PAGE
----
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Private Guns, Public Health 1st Edition

3.8 out of 5 stars 39 customer reviews
ISBN-13: 978-0472114054
ISBN-10: 0472114050
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Editorial Reviews

From The New England Journal of Medicine

The public health community began researching gun violence about two decades ago, a late entrant in a field traditionally occupied by criminologists. David Hemenway, an economist at the Harvard School of Public Health and the director of the Injury Control Research Center there, has been a leader in this effort. His book is the first to synthesize the findings in this new field and to reference other literature as well. The book provides an account of the nature of the problem of gun violence and views about what can be done to mitigate it, engaging all the principal controversies. Scholars will appreciate the author's logical caution in drawing inferences from the evidence, as well as the methodologic appendix and superb bibliography. Yet the book is highly readable and will serve advocates and other interested citizens as an accessible, comprehensive briefing on the relevant statistics and arguments. (Figure) Hemenway develops the public health approach as a pragmatic, science-based effort to reduce injuries and deaths from gun violence. The goal is not to assign blame but, rather, to find solutions, with an emphasis on prevention. The canonical example for injury-control investigators is highway safety, in which the comprehensive approach propounded by Bill Haddon, a physician who served as the first director of the National Highway Traffic Safety Administration, continues to provide the conceptual framework. Haddon sought to direct the focus in highway safety away from improved driving and toward improved design of vehicles and roadways. For gun violence, the analogy is to focus less on the shooters and more on access to guns and their design. Of course, it is not obvious that an approach that has been successful in reducing highway crashes, which are mostly unintentional, will also be successful in curtailing the intentional acts (suicide and assault) that produce most gun injuries and deaths. If shooters were determined, resourceful people with clear and sustained deadly intent, then regulating guns would likely have little effect on the number of homicides and suicides; they would find a way. But in the real world, as Hemenway spells out, a large portion of serious intentional violence would be less deadly if guns were less readily available or less user-friendly. Furthermore, although gun "accidents" make up only a small fraction of the total gun injuries, they are common enough that the Consumer Product Safety Commission would surely give them high priority if it were not barred from doing so by federal law. Another feature separates firearms from vehicles: the possibility of "virtuous use." The belief in the importance of giving civilians a means of self-defense has long been used as an argument for preserving the right to keep handguns in the home. In recent decades, that philosophy has fueled a successful effort to ease state restrictions on carrying concealed weapons in public. This campaign has made great use of the work of criminologist Gary Kleck, who concluded from his analysis of survey data that there are millions of virtuous self-defense uses of guns each year. Hemenway has done more than any other scholar in rebutting that absurd claim. The book includes a summary of his results, which are so definitive as to settle the issue for any open-minded observer. When it comes time to assess the evidence on the effectiveness of particular interventions to reduce gun violence, Hemenway is restrained. He notes, "Unfortunately, there exist few convincing evaluations of past firearms laws." In reviewing the evidence on what works and what might work, he tends to believe that studies support the feasibility of reducing accidents and suicides more than they do the likelihood of cutting down on gun assaults. Here again, he summons a public health core principle: that good data are the precondition for progress. Indeed, he and his center get much of the credit for designing a practical system that is now in the pilot stage in a number of states, with funding from the Centers for Disease Control and Prevention. The public health approach rests on the optimistic belief that good science will engender good policy and practice. Optimism is a scarce commodity in the area of gun policy. Private Guns, Public Health supplies reason to hope. Philip J. Cook, Ph.D.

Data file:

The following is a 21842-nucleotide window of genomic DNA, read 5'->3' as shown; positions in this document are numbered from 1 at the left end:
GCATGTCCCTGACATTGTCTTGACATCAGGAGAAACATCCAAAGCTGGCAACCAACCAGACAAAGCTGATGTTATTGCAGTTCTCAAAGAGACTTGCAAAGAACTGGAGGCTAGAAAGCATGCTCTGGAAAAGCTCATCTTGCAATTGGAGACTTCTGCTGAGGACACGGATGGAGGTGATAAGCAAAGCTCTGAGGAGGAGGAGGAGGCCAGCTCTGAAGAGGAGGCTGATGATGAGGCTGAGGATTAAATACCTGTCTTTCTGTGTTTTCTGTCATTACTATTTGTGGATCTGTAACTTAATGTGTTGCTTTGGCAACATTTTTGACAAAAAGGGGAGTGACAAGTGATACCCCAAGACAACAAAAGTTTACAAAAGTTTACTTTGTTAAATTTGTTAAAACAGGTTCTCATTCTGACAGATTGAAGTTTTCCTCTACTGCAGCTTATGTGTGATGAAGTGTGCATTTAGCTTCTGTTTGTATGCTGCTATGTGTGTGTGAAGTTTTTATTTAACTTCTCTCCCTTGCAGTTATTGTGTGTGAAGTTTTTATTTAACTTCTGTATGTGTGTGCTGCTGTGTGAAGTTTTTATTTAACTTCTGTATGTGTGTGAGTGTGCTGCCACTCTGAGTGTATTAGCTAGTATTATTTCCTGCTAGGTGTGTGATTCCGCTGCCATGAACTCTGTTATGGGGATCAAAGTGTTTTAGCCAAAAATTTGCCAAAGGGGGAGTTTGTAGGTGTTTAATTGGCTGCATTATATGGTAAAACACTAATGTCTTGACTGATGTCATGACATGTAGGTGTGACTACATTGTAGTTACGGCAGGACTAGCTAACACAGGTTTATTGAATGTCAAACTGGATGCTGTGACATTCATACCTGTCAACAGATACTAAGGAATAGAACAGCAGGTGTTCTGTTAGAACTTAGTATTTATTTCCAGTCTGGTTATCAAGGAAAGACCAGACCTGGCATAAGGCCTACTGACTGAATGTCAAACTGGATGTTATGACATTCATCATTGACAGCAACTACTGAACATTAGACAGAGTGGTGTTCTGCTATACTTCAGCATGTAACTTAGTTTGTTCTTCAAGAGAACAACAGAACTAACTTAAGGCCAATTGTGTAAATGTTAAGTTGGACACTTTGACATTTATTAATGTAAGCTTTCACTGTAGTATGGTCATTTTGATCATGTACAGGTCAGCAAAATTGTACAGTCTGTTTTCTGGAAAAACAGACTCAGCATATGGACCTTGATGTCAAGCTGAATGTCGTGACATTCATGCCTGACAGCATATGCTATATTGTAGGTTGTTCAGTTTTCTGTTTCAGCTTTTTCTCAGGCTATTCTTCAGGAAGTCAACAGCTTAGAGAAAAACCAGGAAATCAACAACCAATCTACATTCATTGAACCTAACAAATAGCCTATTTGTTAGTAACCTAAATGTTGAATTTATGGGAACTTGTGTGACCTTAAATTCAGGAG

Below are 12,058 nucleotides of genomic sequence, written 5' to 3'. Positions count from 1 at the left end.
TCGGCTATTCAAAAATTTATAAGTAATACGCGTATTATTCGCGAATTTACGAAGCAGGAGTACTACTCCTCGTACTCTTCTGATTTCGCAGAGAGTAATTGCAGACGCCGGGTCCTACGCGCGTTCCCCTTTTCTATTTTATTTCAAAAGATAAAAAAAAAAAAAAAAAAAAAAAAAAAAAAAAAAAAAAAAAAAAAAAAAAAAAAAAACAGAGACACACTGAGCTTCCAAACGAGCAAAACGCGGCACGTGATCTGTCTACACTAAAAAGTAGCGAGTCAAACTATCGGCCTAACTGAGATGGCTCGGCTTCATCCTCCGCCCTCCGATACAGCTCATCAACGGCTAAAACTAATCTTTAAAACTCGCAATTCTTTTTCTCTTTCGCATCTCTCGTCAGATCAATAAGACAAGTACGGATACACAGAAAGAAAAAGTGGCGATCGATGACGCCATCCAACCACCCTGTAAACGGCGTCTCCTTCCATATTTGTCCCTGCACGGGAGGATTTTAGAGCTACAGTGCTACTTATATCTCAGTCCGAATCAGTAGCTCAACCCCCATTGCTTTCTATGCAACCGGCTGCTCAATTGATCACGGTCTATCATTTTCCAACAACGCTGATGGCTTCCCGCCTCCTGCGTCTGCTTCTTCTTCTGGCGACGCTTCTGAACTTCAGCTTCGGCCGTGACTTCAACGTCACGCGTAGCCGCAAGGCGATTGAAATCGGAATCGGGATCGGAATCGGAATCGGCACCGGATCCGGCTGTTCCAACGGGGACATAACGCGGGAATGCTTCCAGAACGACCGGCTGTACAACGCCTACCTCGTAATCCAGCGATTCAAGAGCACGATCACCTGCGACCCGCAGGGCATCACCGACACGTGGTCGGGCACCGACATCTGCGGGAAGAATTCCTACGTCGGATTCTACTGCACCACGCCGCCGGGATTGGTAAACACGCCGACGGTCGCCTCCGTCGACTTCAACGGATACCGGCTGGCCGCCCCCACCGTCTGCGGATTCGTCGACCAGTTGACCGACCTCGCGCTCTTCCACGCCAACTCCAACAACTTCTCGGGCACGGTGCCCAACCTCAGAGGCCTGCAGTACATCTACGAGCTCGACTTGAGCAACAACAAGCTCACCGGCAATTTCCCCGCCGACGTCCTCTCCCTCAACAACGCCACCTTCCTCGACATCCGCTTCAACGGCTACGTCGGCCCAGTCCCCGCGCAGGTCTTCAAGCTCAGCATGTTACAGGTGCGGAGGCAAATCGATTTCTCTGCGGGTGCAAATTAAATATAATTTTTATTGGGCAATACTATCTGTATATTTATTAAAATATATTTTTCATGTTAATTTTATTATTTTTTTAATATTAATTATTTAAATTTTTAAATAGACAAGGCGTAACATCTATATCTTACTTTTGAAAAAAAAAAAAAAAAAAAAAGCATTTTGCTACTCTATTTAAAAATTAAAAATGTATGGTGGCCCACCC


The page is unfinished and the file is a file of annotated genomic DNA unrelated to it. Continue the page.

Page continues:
Copyright © 2004 Massachusetts Medical Society. All rights reserved. The New England Journal of Medicine is a registered trademark of the MMS.


"Diagnosing and treating the gun violence epidemic demands . . . public health solutions in conjunction with legislative and law enforcement strategies."
---Kweisi Mfume, President and CEO, National Association for the Advancement of Colored People

". . . essential reading for anyone who wishes to understand the tragedy of gun violence in America. . . ."
---Richard North Patterson

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Product Details

  • Hardcover: 344 pages
  • Publisher: University of Michigan Press; 1 edition (February 17, 2004)
  • Language: English
  • ISBN-10: 0472114050
  • ISBN-13: 978-0472114054
  • Product Dimensions: 9.3 x 6.3 x 1.3 inches
  • Shipping Weight: 1.5 pounds
  • Average Customer Review: 3.8 out of 5 stars  See all reviews (39 customer reviews)
  • Amazon Best Sellers Rank: #1,345,815 in Books (See Top 100 in Books)

Customer Reviews

Top Customer Reviews

Format: Paperback